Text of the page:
Oath-Taking and Whole-Making

By Freya Swan / December 31, 2014

haeluGrowing up in a culture saturated with Judeo-Christian values, we inherit that worldview. It doesn’t matter if your family were of a minority religion or not, you still are influenced by its unrelenting presence. Whether promoting it or rebelling against it, Judeo-Christian culture can be found influencing our literature, art, music, etc.

Reconctruction might then be described as an on-going peeling back of layers of this worldview. While this post contains some personal details, what this post is really about is attitudes toward the body, health, and holiness, and the differences of such in world-accepting vs. world rejecting cultures. The personal details are merely a way to demonstrate how this may be applied. Your mileage may vary.

It is just past the midway point of the Yuletide season in our household. We have celebrated Modranecht, and on subsequent nights feasted in honor of Woden, Thunor, Ingui Frea, Helith, with more to come.  This year, perhaps more than most, the break from the daily routine has been most appreciated.

During symble, I made a number of oaths. For example, I oathed to learn Old English this year and to create a Anglo-Saxon herbal/healing course. I also oathed a number of things to bring more whole-ness, health, and balance to my life. I spent most of 2014 working. Granted, I love my work. I work with and write about herbs and plants. I felt driven to write an herbal book this year, and dedicated it, in part, to Woden. But the entire year was too unbalanced. It has left me unbalanced.

This was complicated by a knee injury which made walking, getting up from a chair, negotiating stairs, etc, difficult and painful. Between the knee injury and the near non-stop writing, I was sedentary. I gained weight and lost strength. It wasn’t that long ago that I was running, kickboxing, and belly dancing on a regular basis. I felt better. I was able to do more. And to be honest, my seidr felt more intense. Not only do I want to get back to that point, I want to surpass it.

This goes beyond any resolution to just get fit. That could be done at any time, and doesn’t require an oath during symble. It’s not about becoming a hard body or professional athlete either, though there’s nothing wrong with either of those if that’s what you’re into. So, beyond talking about oaths taken during symble, how does this all related to Heathenry?

This is about recognizing what is in alignment with a Heathen worldview, and peeling away the layers which are not. It is all about hælu and the holiness to be found in this world, as well as in our own bodies. Heathenry is a world-accepting. We do not look for salvation in an afterlife. Salvation is right here. There is no reward for punishing the body, which by ignoring my knee and putting every other project and task ahead of healing it, is exactly what I did. The holy is in the here and now, right here in Midgard. Our bodies are not some dirty or unholy mantle we are burdened with until freed upon our deaths.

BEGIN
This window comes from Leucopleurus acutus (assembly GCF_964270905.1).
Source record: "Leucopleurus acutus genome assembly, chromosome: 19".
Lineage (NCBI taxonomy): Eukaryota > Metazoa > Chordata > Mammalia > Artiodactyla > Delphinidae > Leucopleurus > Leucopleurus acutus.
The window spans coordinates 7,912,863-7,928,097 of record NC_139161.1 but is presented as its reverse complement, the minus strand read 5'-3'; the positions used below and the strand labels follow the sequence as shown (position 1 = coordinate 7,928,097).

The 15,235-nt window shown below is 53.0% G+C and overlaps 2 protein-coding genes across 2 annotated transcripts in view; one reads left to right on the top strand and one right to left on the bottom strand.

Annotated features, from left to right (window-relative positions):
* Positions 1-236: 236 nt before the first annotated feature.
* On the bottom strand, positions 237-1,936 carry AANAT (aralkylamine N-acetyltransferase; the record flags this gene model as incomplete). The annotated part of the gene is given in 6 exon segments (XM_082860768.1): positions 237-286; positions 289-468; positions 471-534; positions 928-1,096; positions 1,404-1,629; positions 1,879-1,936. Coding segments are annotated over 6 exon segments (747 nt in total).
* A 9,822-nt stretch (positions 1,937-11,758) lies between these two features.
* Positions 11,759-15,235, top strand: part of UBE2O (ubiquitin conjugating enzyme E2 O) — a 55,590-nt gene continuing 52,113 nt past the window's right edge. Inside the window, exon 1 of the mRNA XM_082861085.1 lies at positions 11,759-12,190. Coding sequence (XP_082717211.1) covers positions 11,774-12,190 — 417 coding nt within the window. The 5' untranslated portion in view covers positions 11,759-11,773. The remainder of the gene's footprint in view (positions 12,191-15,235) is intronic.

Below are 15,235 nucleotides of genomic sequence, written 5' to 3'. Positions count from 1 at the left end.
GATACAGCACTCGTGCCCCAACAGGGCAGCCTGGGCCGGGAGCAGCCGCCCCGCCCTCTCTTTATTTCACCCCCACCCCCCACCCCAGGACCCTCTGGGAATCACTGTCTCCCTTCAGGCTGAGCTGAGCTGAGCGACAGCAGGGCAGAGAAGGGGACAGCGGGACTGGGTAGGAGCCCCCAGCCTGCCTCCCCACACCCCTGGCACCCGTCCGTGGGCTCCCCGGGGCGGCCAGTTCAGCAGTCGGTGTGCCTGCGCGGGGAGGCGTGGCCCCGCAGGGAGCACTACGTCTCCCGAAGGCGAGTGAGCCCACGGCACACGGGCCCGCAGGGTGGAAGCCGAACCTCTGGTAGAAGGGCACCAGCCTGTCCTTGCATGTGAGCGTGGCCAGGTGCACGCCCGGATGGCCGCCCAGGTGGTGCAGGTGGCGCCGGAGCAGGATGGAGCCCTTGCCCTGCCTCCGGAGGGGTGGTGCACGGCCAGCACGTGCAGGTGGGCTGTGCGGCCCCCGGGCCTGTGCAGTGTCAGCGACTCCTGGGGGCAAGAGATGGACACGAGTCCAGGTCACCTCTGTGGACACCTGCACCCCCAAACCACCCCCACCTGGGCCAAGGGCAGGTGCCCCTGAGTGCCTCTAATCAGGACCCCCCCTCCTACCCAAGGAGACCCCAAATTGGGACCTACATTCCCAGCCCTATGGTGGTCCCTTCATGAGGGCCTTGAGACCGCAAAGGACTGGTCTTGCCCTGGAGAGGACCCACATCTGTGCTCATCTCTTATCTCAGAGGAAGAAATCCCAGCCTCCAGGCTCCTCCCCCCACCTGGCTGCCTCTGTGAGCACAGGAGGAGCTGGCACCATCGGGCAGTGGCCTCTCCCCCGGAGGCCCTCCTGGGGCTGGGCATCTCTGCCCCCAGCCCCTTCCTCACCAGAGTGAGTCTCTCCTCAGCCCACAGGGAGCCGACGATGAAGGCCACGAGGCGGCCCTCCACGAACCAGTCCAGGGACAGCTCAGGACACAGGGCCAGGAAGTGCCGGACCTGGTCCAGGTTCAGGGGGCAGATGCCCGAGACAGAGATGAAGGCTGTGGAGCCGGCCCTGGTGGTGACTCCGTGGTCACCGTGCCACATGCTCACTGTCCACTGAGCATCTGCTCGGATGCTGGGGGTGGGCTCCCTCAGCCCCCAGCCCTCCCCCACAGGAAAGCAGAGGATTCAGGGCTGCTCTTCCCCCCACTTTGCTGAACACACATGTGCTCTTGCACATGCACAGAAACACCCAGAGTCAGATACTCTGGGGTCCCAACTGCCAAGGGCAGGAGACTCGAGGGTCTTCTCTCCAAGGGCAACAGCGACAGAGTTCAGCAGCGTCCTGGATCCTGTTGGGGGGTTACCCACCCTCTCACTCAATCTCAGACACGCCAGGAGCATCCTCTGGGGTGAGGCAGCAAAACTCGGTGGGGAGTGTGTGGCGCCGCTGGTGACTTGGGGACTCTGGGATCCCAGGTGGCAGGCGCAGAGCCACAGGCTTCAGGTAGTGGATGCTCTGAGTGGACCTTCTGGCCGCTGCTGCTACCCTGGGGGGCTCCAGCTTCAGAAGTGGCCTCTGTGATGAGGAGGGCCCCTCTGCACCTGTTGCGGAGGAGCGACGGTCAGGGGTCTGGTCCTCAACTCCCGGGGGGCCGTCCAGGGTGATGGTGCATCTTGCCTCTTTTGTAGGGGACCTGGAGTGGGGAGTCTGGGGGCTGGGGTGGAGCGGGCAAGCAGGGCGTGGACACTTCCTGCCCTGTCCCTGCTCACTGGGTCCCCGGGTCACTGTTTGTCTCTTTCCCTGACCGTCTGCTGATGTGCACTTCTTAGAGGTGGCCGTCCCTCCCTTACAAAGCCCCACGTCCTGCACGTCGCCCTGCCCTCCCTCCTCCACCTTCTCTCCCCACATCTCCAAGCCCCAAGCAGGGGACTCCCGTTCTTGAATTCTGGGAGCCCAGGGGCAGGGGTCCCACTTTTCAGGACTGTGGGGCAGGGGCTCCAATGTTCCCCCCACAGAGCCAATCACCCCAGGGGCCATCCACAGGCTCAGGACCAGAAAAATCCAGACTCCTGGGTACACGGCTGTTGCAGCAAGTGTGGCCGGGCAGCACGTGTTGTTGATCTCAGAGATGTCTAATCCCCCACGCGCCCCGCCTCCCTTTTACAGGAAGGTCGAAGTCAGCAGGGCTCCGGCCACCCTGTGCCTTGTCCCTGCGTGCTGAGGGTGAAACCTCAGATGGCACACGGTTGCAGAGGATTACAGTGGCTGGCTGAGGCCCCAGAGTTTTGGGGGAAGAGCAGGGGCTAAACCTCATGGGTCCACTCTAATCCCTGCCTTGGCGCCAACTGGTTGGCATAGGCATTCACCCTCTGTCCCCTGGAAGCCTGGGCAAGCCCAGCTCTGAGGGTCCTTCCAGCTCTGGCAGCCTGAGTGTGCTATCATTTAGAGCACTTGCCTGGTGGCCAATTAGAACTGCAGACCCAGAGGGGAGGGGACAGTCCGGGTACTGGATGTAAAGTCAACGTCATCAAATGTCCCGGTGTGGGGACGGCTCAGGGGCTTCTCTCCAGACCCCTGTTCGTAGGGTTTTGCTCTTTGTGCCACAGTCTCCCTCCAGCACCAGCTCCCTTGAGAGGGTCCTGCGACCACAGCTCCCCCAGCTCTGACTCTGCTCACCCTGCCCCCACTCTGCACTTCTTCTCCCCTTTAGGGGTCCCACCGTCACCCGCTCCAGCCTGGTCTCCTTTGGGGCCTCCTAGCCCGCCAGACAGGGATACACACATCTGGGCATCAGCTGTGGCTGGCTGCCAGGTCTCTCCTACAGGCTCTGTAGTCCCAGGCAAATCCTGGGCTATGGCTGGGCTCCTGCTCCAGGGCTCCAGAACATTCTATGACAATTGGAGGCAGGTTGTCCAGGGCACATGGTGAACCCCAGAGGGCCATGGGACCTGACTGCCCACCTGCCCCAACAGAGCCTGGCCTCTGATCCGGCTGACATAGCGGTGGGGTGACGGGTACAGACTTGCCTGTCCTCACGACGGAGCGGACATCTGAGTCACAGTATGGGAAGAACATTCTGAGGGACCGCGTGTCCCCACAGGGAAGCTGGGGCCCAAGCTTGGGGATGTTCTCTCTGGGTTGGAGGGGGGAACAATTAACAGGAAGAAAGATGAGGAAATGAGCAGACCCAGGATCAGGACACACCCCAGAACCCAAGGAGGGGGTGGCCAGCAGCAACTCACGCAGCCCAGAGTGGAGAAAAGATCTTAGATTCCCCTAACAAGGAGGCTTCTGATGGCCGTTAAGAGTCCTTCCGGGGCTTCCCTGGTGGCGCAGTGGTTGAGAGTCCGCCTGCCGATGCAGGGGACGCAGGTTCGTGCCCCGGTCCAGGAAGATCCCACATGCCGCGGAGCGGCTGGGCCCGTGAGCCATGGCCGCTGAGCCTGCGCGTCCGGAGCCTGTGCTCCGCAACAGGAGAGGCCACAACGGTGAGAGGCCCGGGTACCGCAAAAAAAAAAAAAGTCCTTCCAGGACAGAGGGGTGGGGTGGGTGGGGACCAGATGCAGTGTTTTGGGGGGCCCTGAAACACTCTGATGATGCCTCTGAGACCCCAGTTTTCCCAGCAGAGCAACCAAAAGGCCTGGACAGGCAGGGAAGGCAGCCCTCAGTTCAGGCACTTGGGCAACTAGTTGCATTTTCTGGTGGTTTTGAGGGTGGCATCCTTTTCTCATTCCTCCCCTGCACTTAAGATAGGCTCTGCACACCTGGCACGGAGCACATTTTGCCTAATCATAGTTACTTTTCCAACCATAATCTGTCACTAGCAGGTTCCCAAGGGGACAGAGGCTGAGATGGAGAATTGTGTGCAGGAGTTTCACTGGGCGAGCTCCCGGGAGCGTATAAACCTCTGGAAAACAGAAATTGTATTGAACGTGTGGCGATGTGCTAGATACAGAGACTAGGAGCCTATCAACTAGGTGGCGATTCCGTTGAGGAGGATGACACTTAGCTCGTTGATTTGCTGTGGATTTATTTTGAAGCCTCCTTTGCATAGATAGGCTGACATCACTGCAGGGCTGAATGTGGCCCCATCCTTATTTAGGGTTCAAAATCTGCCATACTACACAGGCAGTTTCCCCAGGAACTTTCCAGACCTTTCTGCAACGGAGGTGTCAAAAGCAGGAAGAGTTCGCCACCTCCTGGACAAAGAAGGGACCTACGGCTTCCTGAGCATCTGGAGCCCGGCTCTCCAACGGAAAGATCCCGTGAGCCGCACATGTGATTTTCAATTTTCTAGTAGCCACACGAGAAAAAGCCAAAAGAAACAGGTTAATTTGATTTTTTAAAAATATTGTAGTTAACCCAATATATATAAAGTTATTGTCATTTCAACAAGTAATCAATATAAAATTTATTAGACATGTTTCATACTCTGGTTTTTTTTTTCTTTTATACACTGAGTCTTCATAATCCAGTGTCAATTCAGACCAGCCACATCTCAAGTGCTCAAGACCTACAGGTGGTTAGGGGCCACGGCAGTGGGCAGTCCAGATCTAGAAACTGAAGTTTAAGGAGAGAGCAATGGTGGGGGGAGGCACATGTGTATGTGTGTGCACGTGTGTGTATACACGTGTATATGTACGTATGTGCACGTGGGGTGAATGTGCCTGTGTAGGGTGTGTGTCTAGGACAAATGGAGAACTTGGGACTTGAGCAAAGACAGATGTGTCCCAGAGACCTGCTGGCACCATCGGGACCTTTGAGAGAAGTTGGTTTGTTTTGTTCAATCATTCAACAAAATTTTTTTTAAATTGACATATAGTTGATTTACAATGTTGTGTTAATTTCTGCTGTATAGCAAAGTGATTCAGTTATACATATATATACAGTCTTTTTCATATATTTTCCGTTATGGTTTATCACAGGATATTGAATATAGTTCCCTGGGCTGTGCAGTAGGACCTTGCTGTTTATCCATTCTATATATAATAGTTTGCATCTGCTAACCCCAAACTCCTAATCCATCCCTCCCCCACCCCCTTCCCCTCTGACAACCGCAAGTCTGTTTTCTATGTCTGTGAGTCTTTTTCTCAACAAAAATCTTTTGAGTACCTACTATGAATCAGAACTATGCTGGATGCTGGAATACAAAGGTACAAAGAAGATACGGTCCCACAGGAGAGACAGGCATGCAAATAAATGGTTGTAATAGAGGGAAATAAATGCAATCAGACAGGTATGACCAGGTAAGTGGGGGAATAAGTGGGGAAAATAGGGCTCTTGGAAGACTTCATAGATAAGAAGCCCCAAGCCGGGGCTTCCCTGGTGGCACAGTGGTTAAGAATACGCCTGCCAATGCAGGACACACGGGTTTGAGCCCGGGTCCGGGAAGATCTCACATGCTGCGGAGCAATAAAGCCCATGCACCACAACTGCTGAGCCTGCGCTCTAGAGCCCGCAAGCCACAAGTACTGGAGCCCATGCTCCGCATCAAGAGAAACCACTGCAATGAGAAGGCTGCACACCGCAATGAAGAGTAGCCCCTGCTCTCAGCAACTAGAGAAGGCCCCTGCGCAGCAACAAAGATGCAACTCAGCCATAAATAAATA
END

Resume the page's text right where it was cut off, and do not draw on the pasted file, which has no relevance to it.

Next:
Two wonderful articles Health and Holiness, and Hælu… Revisited, do a wonderful job of explaining what hælu is.  In a nutshell, Hælu means health, or full of health. If one were to fall victim to elfshot, that person would lose some of their hælu. This would leave them vulnerable to illness and It is related to other Old English words for whole, holy, hero, safety, and salvation. Consider especially that last one, that salvation is found in this life, in the very acts of taking care of our health.

What would it mean to fully accept that your body is holy? That keeping it healthy is a holy activity, and not just because it houses a spirit which will one day depart this world, but because this life, right here, is where holiness and wholeness is found? Would this make you rethink your food choices or habits like drinking, smoking, and not getting enough rest? Of course, this line of thinking could be stretched out to sourcing one’s food, not wearing clothing with artificial dyes, and who knows to what end.

Speculation time: do I think Anglo-Saxons or other elder Heathens spent much time contemplating these matters? No, not typically.  I suspect that there were some who did, those that were healers, those that worked with herbs and charms, those that might have presided over rituals, and so on.

This morning, I started fulfilling my oath to increase my hælu. Instead of making excuses about how my knee hurts, I started a seated workout that runs for six weeks. It has lots of abdominal and upperbody work, while slowly building up the strength in the legs to move to a standing workout. It’s slow and steady enough to build strength in my knee without injury. Once I’ve completed it, I will move on to something more intense and interesting. But this is a good place to start as it leaves zero room for excuses.

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About the author

Freya Swan

Freya Swan is a Germanic and Celtic polytheist, animist, and witch. Freya's enjoys herbalism, healing customs, spinning and fiber arts, and seidr. She also practices martial arts as a devotional practice to the Morrigan, including krav maga, archery, and target shooting. Freya has been reading tarot and runes for over 30 years and is also a Reiki Master.

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